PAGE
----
The Americans are foreclosing, the Greeks are defaulting, the Spanish are abandoning and the English are selling. Sound familiar? It’s the story of the real estate sector in the West that has shown no sign of any new twist since it began in 2008.
This is an investment opportunity for Indians flush with cash. Investors are being advised to snap up properties that are going for around one-fifth the price they were in early 2007. Like the 1,500 sq. ft. retirement home in Florida that you can have for $60,000 or the Spanish Villa that will set you back by just 300,000 euros. If you want to feel really rich you can indulge by buying a Greek island.
“Spanish villas and Greek islands may soon start becoming a reality,” says Richa Karpe, director, investments, at Altamount Capital, a Mumbai-based wealth management firm that caters to families with a net worth of at least Rs. 75 crore. She has a lot of rich families who are looking to diversify their portfolio and real estate abroad is one of the preferred choices.
Clients are enquiring about all sorts of places across the world. They want exotic locations, homes in financial centres, holiday spots and whatnot. But Altamount and a lot of firms like them are steering their investors to just two cities: London and New York. The rationale is simple. “There are four factors to consider while buying real estate: Location, scarcity, resale ability and regulation,” says Karpe.
London and New York score well on all four factors. London is situated bang between the United States and Asia. “We are awake when the Asian markets are running and we are still awake when the US markets open,” says Jeremy McGivern, managing director of Mercury Homesearch, a London-based property consultant firm. Any Indian company that has businesses in Europe usually has a London office. It’s one of the world’s major financial centres, there’s no language barrier, Indian food is readily available, the nightlife is good and Indians can identify with the culture.
Take the case of the company director in his early forties who bought an apartment in one of the more posh areas of London so that he would have a place of his own to stay during his frequent trips to the city. “He preferred an apartment to a house as he felt it was more secure and easier to maintain. We advised him to use an offshore company to buy the place due to UK’s tax rules for overseas buyers,” says McGivern.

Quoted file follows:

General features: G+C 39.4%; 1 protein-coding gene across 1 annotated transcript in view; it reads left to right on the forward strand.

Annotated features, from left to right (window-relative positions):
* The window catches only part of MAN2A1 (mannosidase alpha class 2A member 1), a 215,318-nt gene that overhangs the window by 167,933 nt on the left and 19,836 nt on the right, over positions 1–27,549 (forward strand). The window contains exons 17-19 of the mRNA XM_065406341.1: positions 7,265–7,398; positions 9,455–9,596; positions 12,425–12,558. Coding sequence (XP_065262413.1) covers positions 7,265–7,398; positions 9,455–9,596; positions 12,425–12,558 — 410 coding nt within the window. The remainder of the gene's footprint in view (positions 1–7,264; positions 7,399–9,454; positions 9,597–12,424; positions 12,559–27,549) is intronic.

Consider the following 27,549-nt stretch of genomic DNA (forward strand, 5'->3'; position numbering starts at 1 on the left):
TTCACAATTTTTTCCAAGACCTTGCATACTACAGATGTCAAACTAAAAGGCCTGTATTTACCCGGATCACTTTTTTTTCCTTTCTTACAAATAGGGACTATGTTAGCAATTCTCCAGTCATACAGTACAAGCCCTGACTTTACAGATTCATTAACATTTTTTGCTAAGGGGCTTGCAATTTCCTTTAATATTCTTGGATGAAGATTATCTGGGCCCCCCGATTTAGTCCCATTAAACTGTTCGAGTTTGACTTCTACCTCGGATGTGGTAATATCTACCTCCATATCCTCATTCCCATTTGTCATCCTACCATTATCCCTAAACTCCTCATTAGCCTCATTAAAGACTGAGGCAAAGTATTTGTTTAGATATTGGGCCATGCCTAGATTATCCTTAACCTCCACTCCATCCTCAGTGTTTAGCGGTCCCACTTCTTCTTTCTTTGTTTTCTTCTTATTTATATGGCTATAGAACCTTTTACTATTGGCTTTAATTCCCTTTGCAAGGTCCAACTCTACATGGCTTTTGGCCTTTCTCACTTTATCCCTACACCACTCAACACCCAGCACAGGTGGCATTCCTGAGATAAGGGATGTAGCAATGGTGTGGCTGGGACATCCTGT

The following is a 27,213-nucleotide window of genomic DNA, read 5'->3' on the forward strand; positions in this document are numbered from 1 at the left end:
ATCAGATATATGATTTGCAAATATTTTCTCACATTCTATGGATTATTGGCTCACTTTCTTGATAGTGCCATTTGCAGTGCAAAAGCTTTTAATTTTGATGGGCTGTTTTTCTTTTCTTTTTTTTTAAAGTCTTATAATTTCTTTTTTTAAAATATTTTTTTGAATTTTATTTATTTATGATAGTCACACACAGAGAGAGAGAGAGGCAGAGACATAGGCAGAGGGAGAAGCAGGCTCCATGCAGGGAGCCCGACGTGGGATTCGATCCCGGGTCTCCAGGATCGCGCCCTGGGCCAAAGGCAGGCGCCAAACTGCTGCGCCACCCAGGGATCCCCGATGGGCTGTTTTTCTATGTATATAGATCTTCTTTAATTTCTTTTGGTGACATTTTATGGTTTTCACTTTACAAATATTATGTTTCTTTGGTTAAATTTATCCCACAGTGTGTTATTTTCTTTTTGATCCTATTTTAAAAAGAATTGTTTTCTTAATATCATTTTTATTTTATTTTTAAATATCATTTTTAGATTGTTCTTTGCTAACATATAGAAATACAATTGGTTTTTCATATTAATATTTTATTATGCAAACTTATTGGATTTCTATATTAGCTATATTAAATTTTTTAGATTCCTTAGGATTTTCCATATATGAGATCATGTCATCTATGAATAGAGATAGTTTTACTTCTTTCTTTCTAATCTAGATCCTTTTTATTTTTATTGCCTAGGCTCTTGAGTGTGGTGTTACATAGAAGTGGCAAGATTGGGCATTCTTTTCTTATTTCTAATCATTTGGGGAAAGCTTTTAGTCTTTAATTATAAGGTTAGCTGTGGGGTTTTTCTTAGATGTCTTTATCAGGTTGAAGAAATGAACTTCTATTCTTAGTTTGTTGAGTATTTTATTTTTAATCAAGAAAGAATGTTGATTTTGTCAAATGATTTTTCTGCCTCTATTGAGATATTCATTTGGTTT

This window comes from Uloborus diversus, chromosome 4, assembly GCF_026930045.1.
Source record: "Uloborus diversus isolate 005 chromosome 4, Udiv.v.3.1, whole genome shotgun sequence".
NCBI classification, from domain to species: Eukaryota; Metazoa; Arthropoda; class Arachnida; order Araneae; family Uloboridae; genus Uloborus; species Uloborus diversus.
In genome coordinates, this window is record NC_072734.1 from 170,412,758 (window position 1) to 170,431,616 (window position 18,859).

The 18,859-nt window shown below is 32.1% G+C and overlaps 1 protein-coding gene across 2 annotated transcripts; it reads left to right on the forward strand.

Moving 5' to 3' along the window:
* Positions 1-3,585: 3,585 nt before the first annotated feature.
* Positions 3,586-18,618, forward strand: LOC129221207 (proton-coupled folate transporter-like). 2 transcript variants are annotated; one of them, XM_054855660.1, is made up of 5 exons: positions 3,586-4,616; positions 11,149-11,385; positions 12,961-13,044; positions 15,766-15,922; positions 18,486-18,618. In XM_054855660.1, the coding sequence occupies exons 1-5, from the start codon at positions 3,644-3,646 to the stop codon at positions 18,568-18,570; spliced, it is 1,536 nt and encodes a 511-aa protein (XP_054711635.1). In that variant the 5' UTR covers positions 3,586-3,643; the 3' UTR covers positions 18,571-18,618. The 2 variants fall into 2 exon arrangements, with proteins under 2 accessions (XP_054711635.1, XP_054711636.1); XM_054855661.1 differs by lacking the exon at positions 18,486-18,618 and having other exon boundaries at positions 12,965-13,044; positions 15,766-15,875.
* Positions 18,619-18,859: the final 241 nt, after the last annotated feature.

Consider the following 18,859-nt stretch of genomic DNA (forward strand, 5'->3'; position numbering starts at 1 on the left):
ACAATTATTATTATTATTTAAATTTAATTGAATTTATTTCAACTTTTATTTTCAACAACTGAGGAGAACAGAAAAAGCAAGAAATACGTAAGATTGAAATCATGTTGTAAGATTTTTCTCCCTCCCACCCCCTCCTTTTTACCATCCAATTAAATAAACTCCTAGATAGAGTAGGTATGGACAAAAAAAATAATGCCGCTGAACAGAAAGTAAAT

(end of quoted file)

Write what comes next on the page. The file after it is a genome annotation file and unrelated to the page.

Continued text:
There’s a lot of interest in properties in Spain, Greece and Italy as well. But experts are not recommending Europe because of all the uncertainty in the European Union. “You don’t want to get stuck in a situation where you have bought a real asset in a country and are stuck with it because the country’s not going anywhere,” says Karpe.
Spain was sold as the warm, sunny paradise that rich Europeans would want to retire at. A lot of projects were started and people even started moving to Spain, but quickly moved back because it wasn’t what they expected. A number of empty villas and homes dot the coast now. Prices have fallen by as much as 60 percent and it’s difficult to say if they will ever get back to their original rates. “Unrestrained development is not possible in places where there is no local demand. Who’s going to buy if you want to sell? You can’t always sell to expats,” says Karpe.
Even in the UK, consultants are not too keen about regions outside London. “Property prices are at a standstill since they dropped in 2007-08. English buyers don’t have the money,” says McGivern.
That’s why it doesn’t make sense buying entire retirement home complexes in Florida or farmhouses in Middle America, even if they are available at throwaway rates. You can develop them, but the returns will likely take a long time coming. A lot of fly-by-night operators have turned consultants, both in India and abroad, offering ‘lucrative’ deals without taking future considerations into account. “We have tied up with a couple of partners in Florida to sell retirement homes, but we aren’t hard selling those,” says the CEO of a property consultant in India who doesn’t want to be named. The benchmark for property rates in the US is New York. And the horizon there is 10 years. “Right now the investment climate in New York city is not one where there is a vibrant return,” says Edward Poplawski, vice president of Prudential Douglas Elliman, a real estate consultancy. Returns are at 2 percent a year currently, he says. A better option would be to buy closer to home. After the end of the decades-long civil war in Sri Lanka, a lot of Indian investors bought property in seaside towns like Galle. They have now developed these as resorts and hotels to cater to the growing tourist demand.
Transparency is very important while buying real estate. Detailed records are available in both the US and the UK on previous owners, age of the property and market values. There is confidence that the investor will not be swindled or asked to give back property. This is unlike what the expats who spent their life savings to buy homes in Goa experienced (See Forbes India, November 20, 2009 issue). Agents abroad want the best price for the seller, not the buyer. McGivern has come out with a report — Seven Mistakes Indian Buyers Make While Acquiring Property in Prime Central London. It details the pitfalls that investors should avoid. This is undoubtedly a great opportunity to make good investments. Follow a few simple guidelines and you can eat your cake and have it too.
(This story appears in the 20 January, 2012 issue of Forbes India. You can buy our tablet version from Magzter.com. To visit our Archives, click here.)